The 2020 election has supplanted the trade war as the biggest risk for stocks, survey shows

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Professional investors spent most of 2019 worrying about the U.S.-China trade war. As a new year has dawned, so has the focus of most concern.

The first Bank of America Global Research fund manager survey of 2020 shows the highest risk is now the looming presidential election, according to the 249 panelists surveyed, 29% of whom consider politics the biggest potentially disruptive issue in the year ahead. The survey is widely followed on Wall Street.

Since June 2018, the U.S-China tariff battle has been most prominent for the market pros. However, with the two sides agreeing to the first phase of a trade agreement, and negotiations on the next stage expected to begin soon, concern has abated on Wall Street.

“Investors are bullish but not euphoric,” Michael Hartnett, BofA’s chief investment strategist, said in a statement. The survey also showed that cash levels have held steady while allocations to global stocks inched higher and sentiment about the global economy has improved to where 36% now expect higher growth over the next year, the best level since February 2018.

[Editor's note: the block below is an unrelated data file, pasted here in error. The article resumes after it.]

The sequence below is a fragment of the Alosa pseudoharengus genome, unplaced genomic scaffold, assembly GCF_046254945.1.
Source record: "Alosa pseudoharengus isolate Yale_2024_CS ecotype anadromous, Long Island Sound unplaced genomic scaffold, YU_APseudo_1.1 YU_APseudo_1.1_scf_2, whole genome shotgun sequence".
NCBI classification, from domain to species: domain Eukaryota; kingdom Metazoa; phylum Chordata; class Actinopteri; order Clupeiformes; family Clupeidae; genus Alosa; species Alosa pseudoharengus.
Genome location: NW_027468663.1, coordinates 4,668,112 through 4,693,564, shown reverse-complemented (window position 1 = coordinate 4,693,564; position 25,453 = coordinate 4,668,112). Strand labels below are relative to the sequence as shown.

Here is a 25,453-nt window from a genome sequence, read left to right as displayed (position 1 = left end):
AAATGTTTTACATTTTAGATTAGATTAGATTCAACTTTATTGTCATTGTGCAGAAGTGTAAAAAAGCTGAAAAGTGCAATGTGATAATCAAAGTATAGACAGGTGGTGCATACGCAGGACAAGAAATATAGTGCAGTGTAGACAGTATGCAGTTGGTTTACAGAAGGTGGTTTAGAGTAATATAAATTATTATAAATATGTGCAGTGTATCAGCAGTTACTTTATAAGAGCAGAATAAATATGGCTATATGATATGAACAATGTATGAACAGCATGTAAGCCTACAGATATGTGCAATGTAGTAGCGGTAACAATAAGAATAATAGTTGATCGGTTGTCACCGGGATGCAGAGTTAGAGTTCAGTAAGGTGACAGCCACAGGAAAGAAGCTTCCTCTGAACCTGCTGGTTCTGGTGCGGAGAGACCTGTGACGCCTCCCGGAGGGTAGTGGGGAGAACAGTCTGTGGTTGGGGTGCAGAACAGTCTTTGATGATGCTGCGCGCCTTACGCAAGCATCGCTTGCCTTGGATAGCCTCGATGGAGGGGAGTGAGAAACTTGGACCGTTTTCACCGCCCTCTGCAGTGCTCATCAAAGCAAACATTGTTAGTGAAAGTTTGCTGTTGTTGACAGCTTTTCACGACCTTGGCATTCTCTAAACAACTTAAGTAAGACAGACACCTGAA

However, investors remain nervous about the election, which will pit a yet-to-be determined Democratic candidate against President Donald Trump, who has overseen a market that has surged 63% since his election as measured by the Dow Jones Industrial Average.

Stock market has prospered

Trump was at the World Economic Forum in Davos on Tuesday and gave a speech that touted the economy’s performance under his watch.

His top economic advisor, Larry Kudlow, spoke later to CNBC on the importance of keeping the current approach in place. Trump has used a combination of tax cuts and less regulation coupled with a tough stance on trade as key points in his agenda.

Trump’s Democratic opponents argue that wealth inequality continues to persist. They promise aggressive government programs such as universal health care to even out income distribution.

Kudlow, though, said that inequality has been decreasing.

“As long as these policies remain in place, that’s a very important story,” Kudlow, the director of the National Economic Council, said during a “Squawk Box” interview. “I think a lot of the stock market bet this year is going to be about that subject when the campaign heats up.”

The market generally does well in election years. The S&P 500 has risen 85.7% of the time in the fourth year of a presidential cycle, with the average gain 11.7%, according to BofA.

Investors see inflation rising this year, with a net 56% of respondents to the BofA survey expecting higher prices in the next 12 months. They also expect improving corporate profits at a time when aggregate earnings are on track to fall in four consecutive quarters. A net 27% expect to see a better picture, the highest amount of optimism since March 2018.

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